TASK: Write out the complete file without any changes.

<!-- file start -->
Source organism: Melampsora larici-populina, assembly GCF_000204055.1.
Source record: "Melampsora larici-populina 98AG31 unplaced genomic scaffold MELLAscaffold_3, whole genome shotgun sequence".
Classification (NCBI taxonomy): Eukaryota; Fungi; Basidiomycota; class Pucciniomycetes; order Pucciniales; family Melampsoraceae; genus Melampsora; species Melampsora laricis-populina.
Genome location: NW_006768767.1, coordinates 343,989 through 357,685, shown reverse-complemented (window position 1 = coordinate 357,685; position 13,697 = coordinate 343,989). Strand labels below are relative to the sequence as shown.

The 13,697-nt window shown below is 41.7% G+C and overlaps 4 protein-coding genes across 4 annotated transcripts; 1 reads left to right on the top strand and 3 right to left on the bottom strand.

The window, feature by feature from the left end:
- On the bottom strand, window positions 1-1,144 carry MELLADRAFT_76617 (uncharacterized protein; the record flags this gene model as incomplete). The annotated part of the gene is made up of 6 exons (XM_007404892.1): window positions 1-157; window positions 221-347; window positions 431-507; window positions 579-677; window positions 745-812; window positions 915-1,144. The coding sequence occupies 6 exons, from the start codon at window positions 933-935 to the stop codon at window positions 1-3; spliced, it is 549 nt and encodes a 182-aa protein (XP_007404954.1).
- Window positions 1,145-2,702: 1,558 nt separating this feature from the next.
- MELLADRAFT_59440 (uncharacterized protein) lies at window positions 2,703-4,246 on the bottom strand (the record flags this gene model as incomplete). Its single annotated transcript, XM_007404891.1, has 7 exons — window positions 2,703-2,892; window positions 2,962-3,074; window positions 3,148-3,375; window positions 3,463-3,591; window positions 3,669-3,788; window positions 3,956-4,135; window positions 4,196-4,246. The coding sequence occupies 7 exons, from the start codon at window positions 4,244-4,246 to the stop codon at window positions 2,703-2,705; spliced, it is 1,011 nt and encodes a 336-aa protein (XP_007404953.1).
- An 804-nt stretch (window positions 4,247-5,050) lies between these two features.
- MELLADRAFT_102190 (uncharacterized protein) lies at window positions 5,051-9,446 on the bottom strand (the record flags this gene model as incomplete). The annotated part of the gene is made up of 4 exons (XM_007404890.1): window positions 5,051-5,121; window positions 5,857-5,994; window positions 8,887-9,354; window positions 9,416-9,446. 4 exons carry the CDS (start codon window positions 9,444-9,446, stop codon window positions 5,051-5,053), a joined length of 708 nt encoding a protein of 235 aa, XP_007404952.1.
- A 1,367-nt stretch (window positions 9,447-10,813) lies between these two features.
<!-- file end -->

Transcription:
Source organism: Melampsora larici-populina, assembly GCF_000204055.1.
Source record: "Melampsora larici-populina 98AG31 unplaced genomic scaffold MELLAscaffold_3, whole genome shotgun sequence".
Classification (NCBI taxonomy): Eukaryota; Fungi; Basidiomycota; class Pucciniomycetes; order Pucciniales; family Melampsoraceae; genus Melampsora; species Melampsora laricis-populina.
Genome location: NW_006768767.1, coordinates 343,989 through 357,685, shown reverse-complemented (window position 1 = coordinate 357,685; position 13,697 = coordinate 343,989). Strand labels below are relative to the sequence as shown.

The 13,697-nt window shown below is 41.7% G+C and overlaps 4 protein-coding genes across 4 annotated transcripts; 1 reads left to right on the top strand and 3 right to left on the bottom strand.

The window, feature by feature from the left end:
- On the bottom strand, window positions 1-1,144 carry MELLADRAFT_76617 (uncharacterized protein; the record flags this gene model as incomplete). The annotated part of the gene is made up of 6 exons (XM_007404892.1): window positions 1-157; window positions 221-347; window positions 431-507; window positions 579-677; window positions 745-812; window positions 915-1,144. The coding sequence occupies 6 exons, from the start codon at window positions 933-935 to the stop codon at window positions 1-3; spliced, it is 549 nt and encodes a 182-aa protein (XP_007404954.1).
- Window positions 1,145-2,702: 1,558 nt separating this feature from the next.
- MELLADRAFT_59440 (uncharacterized protein) lies at window positions 2,703-4,246 on the bottom strand (the record flags this gene model as incomplete). Its single annotated transcript, XM_007404891.1, has 7 exons — window positions 2,703-2,892; window positions 2,962-3,074; window positions 3,148-3,375; window positions 3,463-3,591; window positions 3,669-3,788; window positions 3,956-4,135; window positions 4,196-4,246. The coding sequence occupies 7 exons, from the start codon at window positions 4,244-4,246 to the stop codon at window positions 2,703-2,705; spliced, it is 1,011 nt and encodes a 336-aa protein (XP_007404953.1).
- An 804-nt stretch (window positions 4,247-5,050) lies between these two features.
- MELLADRAFT_102190 (uncharacterized protein) lies at window positions 5,051-9,446 on the bottom strand (the record flags this gene model as incomplete). The annotated part of the gene is made up of 4 exons (XM_007404890.1): window positions 5,051-5,121; window positions 5,857-5,994; window positions 8,887-9,354; window positions 9,416-9,446. 4 exons carry the CDS (start codon window positions 9,444-9,446, stop codon window positions 5,051-5,053), a joined length of 708 nt encoding a protein of 235 aa, XP_007404952.1.
- A 1,367-nt stretch (window positions 9,447-10,813) lies between these two features.